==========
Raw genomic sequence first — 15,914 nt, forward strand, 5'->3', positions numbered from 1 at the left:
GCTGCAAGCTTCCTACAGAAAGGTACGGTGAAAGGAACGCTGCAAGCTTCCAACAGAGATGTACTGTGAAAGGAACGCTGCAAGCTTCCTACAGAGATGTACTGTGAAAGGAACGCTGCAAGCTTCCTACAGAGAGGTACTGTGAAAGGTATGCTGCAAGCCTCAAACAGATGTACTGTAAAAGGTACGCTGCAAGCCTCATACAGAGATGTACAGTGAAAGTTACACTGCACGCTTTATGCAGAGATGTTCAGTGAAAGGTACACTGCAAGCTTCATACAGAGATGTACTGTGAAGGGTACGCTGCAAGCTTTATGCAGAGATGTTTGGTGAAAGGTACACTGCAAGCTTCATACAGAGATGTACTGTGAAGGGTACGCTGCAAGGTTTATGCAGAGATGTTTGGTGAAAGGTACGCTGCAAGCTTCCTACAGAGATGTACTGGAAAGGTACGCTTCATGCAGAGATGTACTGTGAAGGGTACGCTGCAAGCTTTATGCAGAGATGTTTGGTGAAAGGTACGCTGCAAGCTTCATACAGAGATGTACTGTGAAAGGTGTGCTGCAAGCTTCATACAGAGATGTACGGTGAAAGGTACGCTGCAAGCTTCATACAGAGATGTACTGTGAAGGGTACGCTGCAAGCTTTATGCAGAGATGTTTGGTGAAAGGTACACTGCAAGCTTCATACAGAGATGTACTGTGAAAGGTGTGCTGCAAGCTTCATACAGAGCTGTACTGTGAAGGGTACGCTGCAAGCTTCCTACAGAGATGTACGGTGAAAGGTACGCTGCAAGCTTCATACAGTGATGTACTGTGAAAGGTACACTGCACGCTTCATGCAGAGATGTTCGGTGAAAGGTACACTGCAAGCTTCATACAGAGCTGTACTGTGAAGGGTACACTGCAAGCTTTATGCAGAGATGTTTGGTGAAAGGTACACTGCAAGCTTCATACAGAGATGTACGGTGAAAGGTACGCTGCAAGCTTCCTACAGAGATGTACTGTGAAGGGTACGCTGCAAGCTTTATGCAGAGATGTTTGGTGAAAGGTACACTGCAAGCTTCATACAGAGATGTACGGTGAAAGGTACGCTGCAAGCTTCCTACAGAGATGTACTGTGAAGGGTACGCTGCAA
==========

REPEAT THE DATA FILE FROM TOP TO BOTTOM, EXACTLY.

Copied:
Raw genomic sequence first — 15,914 nt, forward strand, 5'->3', positions numbered from 1 at the left:
GCTGCAAGCTTCCTACAGAAAGGTACGGTGAAAGGAACGCTGCAAGCTTCCAACAGAGATGTACTGTGAAAGGAACGCTGCAAGCTTCCTACAGAGATGTACTGTGAAAGGAACGCTGCAAGCTTCCTACAGAGAGGTACTGTGAAAGGTATGCTGCAAGCCTCAAACAGATGTACTGTAAAAGGTACGCTGCAAGCCTCATACAGAGATGTACAGTGAAAGTTACACTGCACGCTTTATGCAGAGATGTTCAGTGAAAGGTACACTGCAAGCTTCATACAGAGATGTACTGTGAAGGGTACGCTGCAAGCTTTATGCAGAGATGTTTGGTGAAAGGTACACTGCAAGCTTCATACAGAGATGTACTGTGAAGGGTACGCTGCAAGGTTTATGCAGAGATGTTTGGTGAAAGGTACGCTGCAAGCTTCCTACAGAGATGTACTGGAAAGGTACGCTTCATGCAGAGATGTACTGTGAAGGGTACGCTGCAAGCTTTATGCAGAGATGTTTGGTGAAAGGTACGCTGCAAGCTTCATACAGAGATGTACTGTGAAAGGTGTGCTGCAAGCTTCATACAGAGATGTACGGTGAAAGGTACGCTGCAAGCTTCATACAGAGATGTACTGTGAAGGGTACGCTGCAAGCTTTATGCAGAGATGTTTGGTGAAAGGTACACTGCAAGCTTCATACAGAGATGTACTGTGAAAGGTGTGCTGCAAGCTTCATACAGAGCTGTACTGTGAAGGGTACGCTGCAAGCTTCCTACAGAGATGTACGGTGAAAGGTACGCTGCAAGCTTCATACAGTGATGTACTGTGAAAGGTACACTGCACGCTTCATGCAGAGATGTTCGGTGAAAGGTACACTGCAAGCTTCATACAGAGCTGTACTGTGAAGGGTACACTGCAAGCTTTATGCAGAGATGTTTGGTGAAAGGTACACTGCAAGCTTCATACAGAGATGTACGGTGAAAGGTACGCTGCAAGCTTCCTACAGAGATGTACTGTGAAGGGTACGCTGCAAGCTTTATGCAGAGATGTTTGGTGAAAGGTACACTGCAAGCTTCATACAGAGATGTACGGTGAAAGGTACGCTGCAAGCTTCCTACAGAGATGTACTGTGAAGGGTACGCTGCAA